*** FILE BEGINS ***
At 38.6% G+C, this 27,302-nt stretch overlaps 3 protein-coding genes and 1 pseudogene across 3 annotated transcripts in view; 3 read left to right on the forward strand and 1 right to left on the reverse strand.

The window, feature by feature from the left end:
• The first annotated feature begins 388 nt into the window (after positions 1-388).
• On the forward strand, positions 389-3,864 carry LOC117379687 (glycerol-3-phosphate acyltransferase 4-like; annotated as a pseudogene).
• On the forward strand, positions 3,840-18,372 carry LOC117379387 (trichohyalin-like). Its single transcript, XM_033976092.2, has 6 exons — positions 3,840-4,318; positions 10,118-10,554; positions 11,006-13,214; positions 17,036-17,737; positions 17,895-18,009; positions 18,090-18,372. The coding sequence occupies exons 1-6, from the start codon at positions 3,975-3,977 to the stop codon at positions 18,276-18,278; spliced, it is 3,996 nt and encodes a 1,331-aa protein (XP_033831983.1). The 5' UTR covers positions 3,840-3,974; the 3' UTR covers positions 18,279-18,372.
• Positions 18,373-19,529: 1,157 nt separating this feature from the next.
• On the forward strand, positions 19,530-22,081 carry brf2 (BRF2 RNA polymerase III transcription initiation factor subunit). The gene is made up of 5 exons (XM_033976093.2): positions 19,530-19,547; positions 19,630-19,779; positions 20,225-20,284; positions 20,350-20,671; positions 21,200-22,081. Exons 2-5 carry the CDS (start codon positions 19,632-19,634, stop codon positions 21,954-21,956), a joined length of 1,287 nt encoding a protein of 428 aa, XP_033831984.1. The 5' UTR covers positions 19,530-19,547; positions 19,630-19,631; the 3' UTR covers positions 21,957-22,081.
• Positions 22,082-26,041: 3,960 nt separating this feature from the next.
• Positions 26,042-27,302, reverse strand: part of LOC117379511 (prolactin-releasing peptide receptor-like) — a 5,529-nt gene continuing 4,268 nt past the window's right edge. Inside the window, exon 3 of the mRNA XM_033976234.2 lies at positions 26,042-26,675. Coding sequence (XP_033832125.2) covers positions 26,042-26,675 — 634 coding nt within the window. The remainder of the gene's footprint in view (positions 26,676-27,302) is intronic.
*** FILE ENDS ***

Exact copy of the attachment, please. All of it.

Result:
At 38.6% G+C, this 27,302-nt stretch overlaps 3 protein-coding genes and 1 pseudogene across 3 annotated transcripts in view; 3 read left to right on the forward strand and 1 right to left on the reverse strand.

The window, feature by feature from the left end:
• The first annotated feature begins 388 nt into the window (after positions 1-388).
• On the forward strand, positions 389-3,864 carry LOC117379687 (glycerol-3-phosphate acyltransferase 4-like; annotated as a pseudogene).
• On the forward strand, positions 3,840-18,372 carry LOC117379387 (trichohyalin-like). Its single transcript, XM_033976092.2, has 6 exons — positions 3,840-4,318; positions 10,118-10,554; positions 11,006-13,214; positions 17,036-17,737; positions 17,895-18,009; positions 18,090-18,372. The coding sequence occupies exons 1-6, from the start codon at positions 3,975-3,977 to the stop codon at positions 18,276-18,278; spliced, it is 3,996 nt and encodes a 1,331-aa protein (XP_033831983.1). The 5' UTR covers positions 3,840-3,974; the 3' UTR covers positions 18,279-18,372.
• Positions 18,373-19,529: 1,157 nt separating this feature from the next.
• On the forward strand, positions 19,530-22,081 carry brf2 (BRF2 RNA polymerase III transcription initiation factor subunit). The gene is made up of 5 exons (XM_033976093.2): positions 19,530-19,547; positions 19,630-19,779; positions 20,225-20,284; positions 20,350-20,671; positions 21,200-22,081. Exons 2-5 carry the CDS (start codon positions 19,632-19,634, stop codon positions 21,954-21,956), a joined length of 1,287 nt encoding a protein of 428 aa, XP_033831984.1. The 5' UTR covers positions 19,530-19,547; positions 19,630-19,631; the 3' UTR covers positions 21,957-22,081.
• Positions 22,082-26,041: 3,960 nt separating this feature from the next.
• Positions 26,042-27,302, reverse strand: part of LOC117379511 (prolactin-releasing peptide receptor-like) — a 5,529-nt gene continuing 4,268 nt past the window's right edge. Inside the window, exon 3 of the mRNA XM_033976234.2 lies at positions 26,042-26,675. Coding sequence (XP_033832125.2) covers positions 26,042-26,675 — 634 coding nt within the window. The remainder of the gene's footprint in view (positions 26,676-27,302) is intronic.